Pera of Constantinople, the 7th March, 1662.
Postscript: The English ambassador has just been to see me. He tried to persuade me that all the mischief was due to the Dutch minister. That the Turks had released the English ship, but owing to the offices and presents made by that minister he had to admit defeat. He hoped to hear that the English ship had fallen into the hands of your Excellencies' fleet because the example would serve to check the violence of the Turks and the machinations of the Christians in the future. I replied in general terms, pointing out how greatly the reputation of his king and of himself were concerned in the matter. He said he would write to Court so that strong decisions might be taken and the Turks abstain from further molestation.
Italian; deciphered.
]
March 8.
Senato,
Secreta.
Dispacci,
Spagna.
Venetian
Archives.
147. Giovanni Cornaro, Venetian Ambassador in Spain, to the Doge and Senate.
A courier of Flanders brings confirmation that the ships which left Ostend with troops were driven on to France and England by the fortune of the sea. Only one of them reached Galicia.
The English continue to supply themselves from the ports of Spain. They are stocking Tanger with food and munitions. Courtesy is being shown and commerce continues between the nations, but they are very nervous about the fortress of Gibraltar and of the great strength of so many ships within the Strait.
Batteville has already arrived in Flanders. Gamara is not proceeding to Italy. It is announced that the queen hopes soon to sail from the port of Lisbon. One might say that this also is not credited, such is their constancy in believing in disunion among the Portuguese and risings in England. But there is an absence of news.
Madrid, the 8th March, 1662.
[Italian.]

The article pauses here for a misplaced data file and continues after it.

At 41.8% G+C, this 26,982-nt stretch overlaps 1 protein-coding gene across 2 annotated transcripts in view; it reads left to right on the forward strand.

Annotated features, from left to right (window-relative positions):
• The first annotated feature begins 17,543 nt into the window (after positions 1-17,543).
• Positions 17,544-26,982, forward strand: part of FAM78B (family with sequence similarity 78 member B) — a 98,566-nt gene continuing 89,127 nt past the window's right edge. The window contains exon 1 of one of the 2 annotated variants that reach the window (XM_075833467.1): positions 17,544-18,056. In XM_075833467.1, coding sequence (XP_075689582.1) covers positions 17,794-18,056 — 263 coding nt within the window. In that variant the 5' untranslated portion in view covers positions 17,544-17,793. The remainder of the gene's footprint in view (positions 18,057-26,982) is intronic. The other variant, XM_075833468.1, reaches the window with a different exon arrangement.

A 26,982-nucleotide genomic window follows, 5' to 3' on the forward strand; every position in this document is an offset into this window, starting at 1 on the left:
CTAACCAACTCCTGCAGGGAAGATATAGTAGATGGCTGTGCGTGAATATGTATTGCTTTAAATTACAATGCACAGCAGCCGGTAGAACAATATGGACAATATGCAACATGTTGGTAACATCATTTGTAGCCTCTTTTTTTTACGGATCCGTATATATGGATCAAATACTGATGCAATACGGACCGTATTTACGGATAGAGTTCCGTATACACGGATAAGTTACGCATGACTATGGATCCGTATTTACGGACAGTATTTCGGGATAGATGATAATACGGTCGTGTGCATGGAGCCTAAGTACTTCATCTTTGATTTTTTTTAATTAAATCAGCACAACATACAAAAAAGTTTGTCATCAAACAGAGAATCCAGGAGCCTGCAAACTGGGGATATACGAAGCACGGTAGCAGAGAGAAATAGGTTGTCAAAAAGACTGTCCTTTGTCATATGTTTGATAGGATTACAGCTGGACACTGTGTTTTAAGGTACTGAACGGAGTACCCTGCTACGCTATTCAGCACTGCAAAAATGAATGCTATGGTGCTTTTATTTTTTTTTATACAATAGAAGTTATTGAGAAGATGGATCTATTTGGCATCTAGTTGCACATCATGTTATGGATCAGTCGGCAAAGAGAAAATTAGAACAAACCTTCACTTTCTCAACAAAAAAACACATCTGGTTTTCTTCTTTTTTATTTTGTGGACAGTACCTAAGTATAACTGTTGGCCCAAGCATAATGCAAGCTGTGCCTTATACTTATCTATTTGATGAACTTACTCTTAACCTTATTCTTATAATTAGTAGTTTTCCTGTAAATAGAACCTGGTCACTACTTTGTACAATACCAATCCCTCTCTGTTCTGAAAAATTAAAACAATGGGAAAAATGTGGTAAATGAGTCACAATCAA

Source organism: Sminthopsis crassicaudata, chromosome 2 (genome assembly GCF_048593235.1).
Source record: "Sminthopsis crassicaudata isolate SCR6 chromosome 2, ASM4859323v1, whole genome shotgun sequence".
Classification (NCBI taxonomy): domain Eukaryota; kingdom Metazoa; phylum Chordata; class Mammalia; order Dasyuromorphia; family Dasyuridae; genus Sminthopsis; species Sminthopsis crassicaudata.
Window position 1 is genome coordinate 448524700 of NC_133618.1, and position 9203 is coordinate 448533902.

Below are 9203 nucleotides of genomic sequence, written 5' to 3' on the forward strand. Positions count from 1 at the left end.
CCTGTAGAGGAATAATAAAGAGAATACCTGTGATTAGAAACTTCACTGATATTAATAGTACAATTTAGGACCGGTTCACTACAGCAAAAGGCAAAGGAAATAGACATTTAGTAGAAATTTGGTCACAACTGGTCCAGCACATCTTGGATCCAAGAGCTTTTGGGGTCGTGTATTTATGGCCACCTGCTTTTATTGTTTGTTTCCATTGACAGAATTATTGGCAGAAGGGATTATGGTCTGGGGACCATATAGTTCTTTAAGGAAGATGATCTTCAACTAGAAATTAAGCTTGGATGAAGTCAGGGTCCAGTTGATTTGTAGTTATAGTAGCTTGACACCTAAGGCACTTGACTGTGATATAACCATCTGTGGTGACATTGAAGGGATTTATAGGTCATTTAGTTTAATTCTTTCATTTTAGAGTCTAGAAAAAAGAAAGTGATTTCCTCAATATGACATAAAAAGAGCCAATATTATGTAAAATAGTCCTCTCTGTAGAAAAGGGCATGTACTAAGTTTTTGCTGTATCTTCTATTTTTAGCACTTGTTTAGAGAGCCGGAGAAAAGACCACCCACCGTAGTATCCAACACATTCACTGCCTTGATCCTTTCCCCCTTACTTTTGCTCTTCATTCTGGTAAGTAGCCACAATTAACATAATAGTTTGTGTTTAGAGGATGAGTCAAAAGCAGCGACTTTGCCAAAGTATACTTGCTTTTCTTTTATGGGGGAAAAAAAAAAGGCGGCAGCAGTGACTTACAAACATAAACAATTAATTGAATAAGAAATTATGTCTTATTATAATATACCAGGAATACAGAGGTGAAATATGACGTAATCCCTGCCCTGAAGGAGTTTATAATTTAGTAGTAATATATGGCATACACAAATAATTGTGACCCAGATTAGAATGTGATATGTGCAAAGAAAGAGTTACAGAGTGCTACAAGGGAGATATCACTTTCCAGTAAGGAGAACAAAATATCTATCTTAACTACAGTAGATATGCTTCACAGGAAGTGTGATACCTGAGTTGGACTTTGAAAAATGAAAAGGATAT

March 10.
Senato,
Secreta.
Dispacci,
Inghilterra.
Venetian
Archives.
148. Francesco Giavarina, Venetian Resident in England, to the Doge and Senate.
News has come at last of the safe arrival of his Majesty's ships at Lisbon and Tangier, to fetch the queen and to take troops and provisions for the fortress where Sir Richard Stayner commands by order of general Montagu, with 500 sailors, until the arrival of the governor. They have given new names to the streets, positions and ports and say it is a delightful and pleasant place, the territory vast and fertile especially for wheat, the vine, currants, oil and other fruits, oak and other timber suitable for building ships being abundant. In short they paint it as one of the finest situations in the world, to encourage the people to go there and live, in the hope that those who are down in their fortunes and who wander about idle will go there without difficulty, whereby the increase of navigation will benefit the king's revenues through the customs duties paid on the commodities coming from those parts to England.
The Spaniards have worked hard to prevent his Majesty gaining these great advantages, which will so much increase his power, especially at sea, for it has now come out that if the king of Morocco, who borders on the Tangier territory and desires the best relations with the English, had not prevented the passage of the troops whom they designed to throw into the fortress, they would have got in without difficulty, as those within, bribed by Spanish gold, would have admitted them freely. But the Catholic did not succeed in carrying out this plan, which would undoubtedly have served to avert the accidents which may occur with the English established in those parts.
The envoys to Lisbon, Montagu, a nephew of the general, in the king's name, and Colonel Talbot for the duke of York with all the rest were received with great demonstrations of joy. (fn. 3) When the fleet appeared it was saluted by all the guns, for three miles round, and they received the best treatment. They performed their duties with the bride at public audiences, and in ten days they expected General Montagu from Tangier, who in the capacity of ambassador is to bring the queen here. Expecting her appearance shortly they are hurrying on with the preparations at Court, giving the oath to the servants etc. The countess of Suffolk, of the house of Howard, is appointed to the first place with her Majesty. The duchess of Buckingham, the dowagers of Richmond and Ormond and the countesses of Shrewsbury and Castlemaine are appointed Ladies of the Bedchamber with many others of high rank to elevated posts.
The despatch of Lord Inchquin to Portugal is confirmed, with 1,000 horse and 2,000 foot instead of 3,000, to be taken from England, Scotland and Ireland. It is believed that the men will be ready to embark in a few days.
An express has reached the Spanish secretary from the marquis Caracena with complaints against the governor of Dunkirk for preventing the Catholic's subjects in the neighbourhood from cultivating the land, and behaving like an enemy rather than as a good neighbour. He asked the king to put a stop to this, which can only cause disturbance. The king promised to do so and is now with the Secretary Nicolas urging the despatch.